It’s rare that I have an opportunity to write my own thought leadership piece. I spend a lot of time ghostwriting for CEOs and subject matter experts. So this is my Carrie Bradshaw moment where I get to create my own column about relationships. Or perhaps I’m more nouveau riche than that. I’m Emily in Paris writing about how one tweet can put an entity on the world’s stage.
Nevertheless, I’m here to talk public relations. What is PR and what exactly do PR people do? PRSA (Public Relations Society of America) defines public relations as “a strategic communication process that builds mutually beneficial relationships between organizations and their publics.” As we all know, bad publicity can make or break a company. Conversely, good PR can also skyrocket an organization’s reputation and ignite transformation.
What is PR?
PR is so much more than a press release, although a press release is one of many important tools that PR pros use to communicate. And because the results from PR can reach great magnitudes, more and more communications leaders are sitting right at the same table as the C-suite, serving as valuable strategic advisors.
PR Helps Increase Awareness and Growth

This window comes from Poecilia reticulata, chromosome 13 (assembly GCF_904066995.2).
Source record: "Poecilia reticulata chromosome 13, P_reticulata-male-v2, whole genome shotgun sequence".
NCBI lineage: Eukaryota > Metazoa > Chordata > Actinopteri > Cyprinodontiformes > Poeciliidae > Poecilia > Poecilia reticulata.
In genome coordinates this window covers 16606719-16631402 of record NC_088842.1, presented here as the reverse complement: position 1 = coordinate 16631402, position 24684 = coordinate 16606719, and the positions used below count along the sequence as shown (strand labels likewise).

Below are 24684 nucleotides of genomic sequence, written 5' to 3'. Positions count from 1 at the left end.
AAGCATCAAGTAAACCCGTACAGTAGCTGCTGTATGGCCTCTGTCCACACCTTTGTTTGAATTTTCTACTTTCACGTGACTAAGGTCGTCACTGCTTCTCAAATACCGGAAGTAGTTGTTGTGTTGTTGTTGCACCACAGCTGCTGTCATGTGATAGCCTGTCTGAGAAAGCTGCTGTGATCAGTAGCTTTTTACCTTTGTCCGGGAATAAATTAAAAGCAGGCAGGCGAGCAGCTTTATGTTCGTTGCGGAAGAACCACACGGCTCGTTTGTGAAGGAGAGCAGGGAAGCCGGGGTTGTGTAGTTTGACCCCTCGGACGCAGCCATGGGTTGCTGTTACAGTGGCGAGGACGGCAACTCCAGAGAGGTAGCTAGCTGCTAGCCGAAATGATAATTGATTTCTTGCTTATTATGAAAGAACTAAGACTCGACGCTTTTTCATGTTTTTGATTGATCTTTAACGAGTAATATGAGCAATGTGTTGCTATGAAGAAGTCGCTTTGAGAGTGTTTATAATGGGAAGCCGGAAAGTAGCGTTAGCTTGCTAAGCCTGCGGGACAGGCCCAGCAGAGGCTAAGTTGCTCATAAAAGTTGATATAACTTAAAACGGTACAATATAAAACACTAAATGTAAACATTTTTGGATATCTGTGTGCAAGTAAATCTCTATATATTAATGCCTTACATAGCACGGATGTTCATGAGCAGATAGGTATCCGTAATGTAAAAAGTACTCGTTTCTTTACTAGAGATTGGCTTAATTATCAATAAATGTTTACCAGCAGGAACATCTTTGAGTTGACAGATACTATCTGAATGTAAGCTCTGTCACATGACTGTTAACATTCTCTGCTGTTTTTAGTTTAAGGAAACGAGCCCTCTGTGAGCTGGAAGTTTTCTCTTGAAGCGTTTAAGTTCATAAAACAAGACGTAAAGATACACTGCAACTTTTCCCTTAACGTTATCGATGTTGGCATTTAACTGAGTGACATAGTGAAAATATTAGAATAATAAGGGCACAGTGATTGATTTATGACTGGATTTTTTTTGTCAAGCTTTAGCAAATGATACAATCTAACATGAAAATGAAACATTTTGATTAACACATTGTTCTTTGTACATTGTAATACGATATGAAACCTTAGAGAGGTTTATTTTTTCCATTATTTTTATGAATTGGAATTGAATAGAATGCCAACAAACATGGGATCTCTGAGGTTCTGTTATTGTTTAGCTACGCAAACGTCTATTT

According to Demand Gen Report, 66% of B2B marketers use earned media to drive their pipeline. Another survey by Cision and PRWeek indicated that 66% of marketing survey respondents ranked content creation among the three most important activities to garner positive business results. Lastly, 73% of consumers are willing to pay more for products that guarantee total transparency on social media, according to Sprout Social.
The most powerful and influential communications success is when the synergies of media relations, content and social media can position a brand with a consistent, amplified voice. At the heart of it all — it’s storytelling. At the foundation of good storytelling — research and insights. All supported by a sound strategy to shape and influence a set of core audiences.
There is no one cookie cutter way to deliver your story and there is no such thing as “free advertising.” You may be interested in how to use media relations as a megaphone to create awareness of your work. You may be curious as to how publicity can help your image. You may have thought about how organizations communicated to their stakeholders at the start of COVID-19. Once you understand your marketing communications goals, public relations and marketing pros can help you identify your plan, strategy and measurements/KPIs for success.
Incorporating PR into your marketing mix is one of the most effective ways to increase awareness, credibility, business leads and retention. With trusted PR people assisting you, you’ll have a much higher chance of getting the best return on your marketing budget.
Chrisie Yabu, APR, is the vice president of public relations at KPS3. When she is not scrolling through multiple news feeds, you can find her pursuing her loves of fashion, food and Japanese pop culture.
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